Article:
Games are finally coming into their own as key learning tools in boardroom, classroom
In corporate workplaces, games that involve teams can promote healthy competition and teach you to work well with others to achieve a common goal.
Deepak Dhayanithy is a professor with an unusual predilection — he is an avid fan of the popular (and somewhat infamous) card game, poker. But before you rush to conclusions, let us clarify that Dhayanithy isn't exactly a professional gambler. Instead, he uses poker as a tool to teach bright-eyed students the fundamentals of strategic management at the prestigious Indian Institute of Management, Kozhikode. Dhayanithy asserts that poker is far more effective than most course books when it comes to making quick decisions, dealing with uncertainties and reading your opponents' body language. These are all skills, he says, that will come in handy in corporate boardrooms, where managers must think quickly and factor in the long term while making decisions that will impact the entire organisation.
While this attitude might strike you as a stark departure from the traditional mindset of games being a distraction and/or a waste of time for students struggling with demanding coursework, there are more like Dhayanithy who believe in the instructional value that games.
Textbook vs playground
Dr Lakshmi Mohan, director of ITM Business School, says, "Games promote active learning by engaging students and creating stimulating learning experiences. This is why games such as building blocks and jenga have been assimilated into the pedagogy of many management institutes. Additionally, simulation exercises such as Markstrat can also prepare students to face real-world business situations." Clinical psychologist and counsellor Priyanka Varma adds, "Even with younger children, we have found that when concepts are introduced in a play format, learners are able to understand and grasp them faster as compared to a more structured method."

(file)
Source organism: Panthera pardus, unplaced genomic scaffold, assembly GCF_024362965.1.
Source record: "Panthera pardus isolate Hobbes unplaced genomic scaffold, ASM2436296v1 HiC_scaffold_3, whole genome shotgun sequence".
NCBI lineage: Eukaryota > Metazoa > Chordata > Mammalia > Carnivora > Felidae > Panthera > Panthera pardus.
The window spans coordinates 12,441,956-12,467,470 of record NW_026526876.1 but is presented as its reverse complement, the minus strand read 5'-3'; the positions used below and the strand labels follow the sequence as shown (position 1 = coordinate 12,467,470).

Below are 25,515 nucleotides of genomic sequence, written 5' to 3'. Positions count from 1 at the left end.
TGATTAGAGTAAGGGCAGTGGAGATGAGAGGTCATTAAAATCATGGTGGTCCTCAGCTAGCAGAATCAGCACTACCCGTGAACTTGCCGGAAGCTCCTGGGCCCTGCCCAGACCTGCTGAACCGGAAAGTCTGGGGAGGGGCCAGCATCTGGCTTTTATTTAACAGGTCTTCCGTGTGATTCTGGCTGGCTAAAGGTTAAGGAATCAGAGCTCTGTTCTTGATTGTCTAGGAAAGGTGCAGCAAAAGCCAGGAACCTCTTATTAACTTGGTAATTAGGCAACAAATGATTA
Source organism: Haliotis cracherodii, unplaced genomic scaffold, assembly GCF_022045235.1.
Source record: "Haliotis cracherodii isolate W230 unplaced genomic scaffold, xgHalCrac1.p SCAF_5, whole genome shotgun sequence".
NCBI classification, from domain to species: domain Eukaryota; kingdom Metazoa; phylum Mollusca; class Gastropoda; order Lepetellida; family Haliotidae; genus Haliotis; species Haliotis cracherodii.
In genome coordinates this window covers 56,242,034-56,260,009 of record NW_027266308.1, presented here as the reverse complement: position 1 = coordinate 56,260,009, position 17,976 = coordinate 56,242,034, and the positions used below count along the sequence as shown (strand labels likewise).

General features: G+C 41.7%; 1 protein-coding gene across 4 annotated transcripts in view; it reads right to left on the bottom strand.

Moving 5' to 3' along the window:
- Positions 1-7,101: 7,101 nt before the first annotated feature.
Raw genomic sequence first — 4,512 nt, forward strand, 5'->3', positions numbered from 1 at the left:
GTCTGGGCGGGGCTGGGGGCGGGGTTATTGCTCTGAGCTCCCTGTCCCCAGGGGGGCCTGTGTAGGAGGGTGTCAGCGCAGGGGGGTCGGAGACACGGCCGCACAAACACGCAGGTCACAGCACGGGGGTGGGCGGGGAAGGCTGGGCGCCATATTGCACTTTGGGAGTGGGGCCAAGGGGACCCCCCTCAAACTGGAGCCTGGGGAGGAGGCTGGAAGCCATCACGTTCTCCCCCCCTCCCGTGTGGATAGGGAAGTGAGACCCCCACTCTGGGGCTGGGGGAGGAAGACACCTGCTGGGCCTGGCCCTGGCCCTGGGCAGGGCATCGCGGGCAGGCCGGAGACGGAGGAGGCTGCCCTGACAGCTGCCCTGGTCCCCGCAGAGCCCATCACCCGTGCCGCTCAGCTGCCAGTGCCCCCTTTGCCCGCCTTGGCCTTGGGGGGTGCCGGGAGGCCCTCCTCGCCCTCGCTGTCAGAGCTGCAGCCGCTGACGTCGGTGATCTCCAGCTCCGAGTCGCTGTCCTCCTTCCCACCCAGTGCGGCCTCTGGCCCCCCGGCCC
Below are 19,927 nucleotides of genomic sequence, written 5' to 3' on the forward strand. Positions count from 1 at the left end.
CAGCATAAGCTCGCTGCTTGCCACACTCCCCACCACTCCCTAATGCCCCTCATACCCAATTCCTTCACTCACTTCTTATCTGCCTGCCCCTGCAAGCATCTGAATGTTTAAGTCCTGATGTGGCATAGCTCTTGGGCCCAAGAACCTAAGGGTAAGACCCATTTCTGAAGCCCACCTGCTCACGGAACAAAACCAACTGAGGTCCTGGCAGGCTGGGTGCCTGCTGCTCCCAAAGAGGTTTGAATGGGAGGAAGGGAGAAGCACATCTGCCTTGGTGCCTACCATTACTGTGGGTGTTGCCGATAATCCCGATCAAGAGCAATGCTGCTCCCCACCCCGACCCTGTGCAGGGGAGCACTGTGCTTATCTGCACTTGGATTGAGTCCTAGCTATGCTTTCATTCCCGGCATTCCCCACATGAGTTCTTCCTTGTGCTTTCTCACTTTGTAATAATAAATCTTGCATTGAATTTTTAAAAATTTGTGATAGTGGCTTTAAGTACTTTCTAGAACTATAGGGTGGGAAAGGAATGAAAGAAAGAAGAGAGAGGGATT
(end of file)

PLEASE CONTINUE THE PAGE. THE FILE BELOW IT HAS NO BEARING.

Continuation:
In corporate workplaces, games that involve teams can promote healthy competition and teach you to work well with others to achieve a common goal. "While in a more formal setting, even two friends vying for a raise can target each other and backbite in the process, pitting warring colleagues in a game setting can encourage them to work on their differences without encouraging them to bring the other down," she says. Importantly, games can hone players' reasoning, analytical, creative and collaborative skills, adds Dr Mohan, which are essential for successful leadership.
Make the right move
When it comes to selecting games that can make you a better leader, manager or team player, Amit Tripathi, founder of IdeateLabs prefers games that compel players to take action within a limited time frame, defeat competitors tactically and envision complications. These, he says, make you think and react similarly in real-life instances. At the same time, games that encourage critical thinking can teach them to predict how their opponents or competition will react, explains Sudhanshu Rai, chief strategist at Saints Art. Such thinking is essential for senior professionals, who are expected to bring predictive results for their organisations by making management decisions which are critical to the success of the establishment.